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Wednesday, February 17, 2016

A Farewell to Charleston

It seems like far fewer months have slipped by since I moved south from New York, that last farewell bidding passage to one of the most formative periods in my life. Two years have come and gone, and in the blink of an eye I once more set foot to the road which takes me far beyond comfort and expectation, friends and family, and again into the unknown trails of travel and adventure.

Four times since arriving in Charleston I have moved, seeing each time a different part of the city and what it has to offer, from the outlying wastelands that stand as a grim reminder to what once stood beside the great ports, the vast forested swamps, to the old world given new life in one of the elder cities of the south, and through it all have come to many places I would never have expected both externally and within.

There are higher forms of articulation than the spoken or written word, and often times it is those which define our place in this world. Through the sharing of experiences, the struggle of labour, the sweetness of triumph, the joy of many meetings and the sorrow of inevitable partings, there comes to stand against fading passage of time those memories which endure long after our absence. For hundreds of years these places have endured, countless hundreds of thousands passing through, and although rarely our mark is left behind, it is the places we habit that in turn mark us. And still we move on.

From shore to summit in these passing months, eleven new mountains have passed beneath my feet, fifteen states along the road, five hundred miles cycled and a dozen breweries toured often more than once. There has been hardship where there has also been great nurturing to the soul. There have been many joyous days when there have been countless sleepless nights. Through storms and fairer tides, in a word I now depart weathered. Neither numb nor bitter but rather stronger and more aware. For as I begin the journey west as so many before me have done in times of exploration and expansion, it is with the knowing that, both far too soon and long overdue, my time here has at last come to an end.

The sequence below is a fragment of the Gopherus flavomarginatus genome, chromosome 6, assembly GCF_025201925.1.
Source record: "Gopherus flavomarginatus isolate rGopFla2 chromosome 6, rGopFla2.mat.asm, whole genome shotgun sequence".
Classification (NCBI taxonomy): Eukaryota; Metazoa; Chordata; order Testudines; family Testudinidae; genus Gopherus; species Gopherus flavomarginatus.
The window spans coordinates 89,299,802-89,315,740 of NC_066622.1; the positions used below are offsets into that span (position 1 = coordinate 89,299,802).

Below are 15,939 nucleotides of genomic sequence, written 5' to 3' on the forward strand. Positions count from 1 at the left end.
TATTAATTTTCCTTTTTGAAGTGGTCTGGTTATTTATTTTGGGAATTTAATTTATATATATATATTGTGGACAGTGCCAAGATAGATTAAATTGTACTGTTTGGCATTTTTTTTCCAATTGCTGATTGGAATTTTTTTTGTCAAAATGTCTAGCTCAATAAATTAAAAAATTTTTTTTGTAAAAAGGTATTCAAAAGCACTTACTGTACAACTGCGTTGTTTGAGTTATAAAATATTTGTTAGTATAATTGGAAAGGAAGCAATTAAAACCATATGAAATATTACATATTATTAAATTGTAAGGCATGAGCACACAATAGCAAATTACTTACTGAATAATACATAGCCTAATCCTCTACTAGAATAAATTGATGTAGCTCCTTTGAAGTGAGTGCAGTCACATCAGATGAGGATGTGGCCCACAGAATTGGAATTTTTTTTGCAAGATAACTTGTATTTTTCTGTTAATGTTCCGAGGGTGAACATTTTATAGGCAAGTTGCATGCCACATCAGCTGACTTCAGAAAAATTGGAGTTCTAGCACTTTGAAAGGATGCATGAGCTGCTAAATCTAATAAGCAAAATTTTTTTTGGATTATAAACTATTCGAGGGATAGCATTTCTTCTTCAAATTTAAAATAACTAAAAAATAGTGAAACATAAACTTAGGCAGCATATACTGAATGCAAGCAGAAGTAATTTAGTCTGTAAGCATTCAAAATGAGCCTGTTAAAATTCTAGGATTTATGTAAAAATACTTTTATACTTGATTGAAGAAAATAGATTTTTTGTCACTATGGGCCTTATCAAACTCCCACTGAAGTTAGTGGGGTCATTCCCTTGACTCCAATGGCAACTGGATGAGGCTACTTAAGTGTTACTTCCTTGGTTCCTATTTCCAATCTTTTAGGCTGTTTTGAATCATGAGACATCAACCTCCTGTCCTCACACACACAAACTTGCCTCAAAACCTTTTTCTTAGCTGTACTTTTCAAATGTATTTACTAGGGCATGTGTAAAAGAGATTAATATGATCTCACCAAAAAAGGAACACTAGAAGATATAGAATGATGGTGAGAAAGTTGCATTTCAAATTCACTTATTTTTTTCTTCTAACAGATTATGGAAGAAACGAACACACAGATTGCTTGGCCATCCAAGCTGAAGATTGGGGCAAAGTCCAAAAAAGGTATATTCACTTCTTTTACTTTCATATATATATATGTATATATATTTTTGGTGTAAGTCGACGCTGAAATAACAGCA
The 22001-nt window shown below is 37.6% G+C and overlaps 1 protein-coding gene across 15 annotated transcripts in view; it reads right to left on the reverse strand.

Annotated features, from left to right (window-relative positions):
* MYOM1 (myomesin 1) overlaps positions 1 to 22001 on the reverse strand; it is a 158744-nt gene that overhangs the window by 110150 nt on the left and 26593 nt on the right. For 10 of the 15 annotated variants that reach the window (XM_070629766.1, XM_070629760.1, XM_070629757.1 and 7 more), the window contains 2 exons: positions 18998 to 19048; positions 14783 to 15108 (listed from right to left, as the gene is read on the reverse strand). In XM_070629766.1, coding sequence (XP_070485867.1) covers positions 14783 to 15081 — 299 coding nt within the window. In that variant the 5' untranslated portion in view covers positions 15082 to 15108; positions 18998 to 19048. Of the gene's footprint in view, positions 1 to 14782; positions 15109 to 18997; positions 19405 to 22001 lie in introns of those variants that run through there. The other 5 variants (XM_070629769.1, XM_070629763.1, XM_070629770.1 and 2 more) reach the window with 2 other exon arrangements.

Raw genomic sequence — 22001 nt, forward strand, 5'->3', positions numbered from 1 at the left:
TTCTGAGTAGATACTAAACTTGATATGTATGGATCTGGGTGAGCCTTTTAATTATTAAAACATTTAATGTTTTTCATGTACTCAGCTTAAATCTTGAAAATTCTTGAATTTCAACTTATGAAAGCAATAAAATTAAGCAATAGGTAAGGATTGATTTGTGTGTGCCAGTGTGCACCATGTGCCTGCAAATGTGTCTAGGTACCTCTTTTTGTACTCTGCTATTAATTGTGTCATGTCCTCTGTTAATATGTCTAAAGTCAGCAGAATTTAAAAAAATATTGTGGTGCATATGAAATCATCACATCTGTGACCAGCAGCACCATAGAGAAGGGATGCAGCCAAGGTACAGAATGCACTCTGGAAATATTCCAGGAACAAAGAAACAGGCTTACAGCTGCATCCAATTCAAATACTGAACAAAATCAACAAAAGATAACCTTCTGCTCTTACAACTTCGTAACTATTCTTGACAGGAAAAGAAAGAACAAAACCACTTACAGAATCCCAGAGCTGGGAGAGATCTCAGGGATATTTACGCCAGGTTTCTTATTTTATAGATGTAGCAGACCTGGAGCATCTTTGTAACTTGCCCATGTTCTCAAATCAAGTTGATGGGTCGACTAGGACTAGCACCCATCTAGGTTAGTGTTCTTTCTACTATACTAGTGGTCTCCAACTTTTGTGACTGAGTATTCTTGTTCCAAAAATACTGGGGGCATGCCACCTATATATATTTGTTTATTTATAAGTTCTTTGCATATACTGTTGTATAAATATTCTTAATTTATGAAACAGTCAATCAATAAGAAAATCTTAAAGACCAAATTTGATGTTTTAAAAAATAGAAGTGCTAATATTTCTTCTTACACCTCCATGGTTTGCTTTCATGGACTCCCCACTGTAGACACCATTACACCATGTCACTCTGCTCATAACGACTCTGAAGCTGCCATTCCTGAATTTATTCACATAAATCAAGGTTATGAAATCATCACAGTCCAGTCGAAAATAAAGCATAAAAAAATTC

Looking back to when I first arrived, there has come to me knowledge beyond measure and experience beyond number. Intrinsically, practically, and through the meticulous trial of being thrust into the maelstrom where there is neither time nor safeguard for the cost of failure. And through it all, I have found myself once more surprised by what has become of it. I have turned dirt into steel using methods not seen on this continent for over a hundred years, forged swords from meteorite, bound books and built instruments, recreated 11th century Europe as the Vikings knew it, seen into the far reaches of this corner of the world and most importantly, shared in the experience we call life with people who I will forever call my kin.

There lies over the lowlands a sort of tribal wisdom that takes from all who pass through its dominion, in turn providing something unique to those who seek its voice. Spanish moss hangs like an old man's beard over all things rooted and grown, and those things too which have withered and remain only as a legacy to the land they once served, each one becoming part of the land's undying spirit. Indeed, it has left its mark upon me and to whichever distant places my journey takes me, I will remember my time here and the people who made its worth.

While there are things left here undone which I would rather have seen come to some conclusion, it is how it must be, and no amount of time will ever change that fact. On the eve of departure to the Golden Coast, I realise how far I have come and how different I am in the passing years, months, and days even since I arrived in the Holy City.

Farewell, Charleston.

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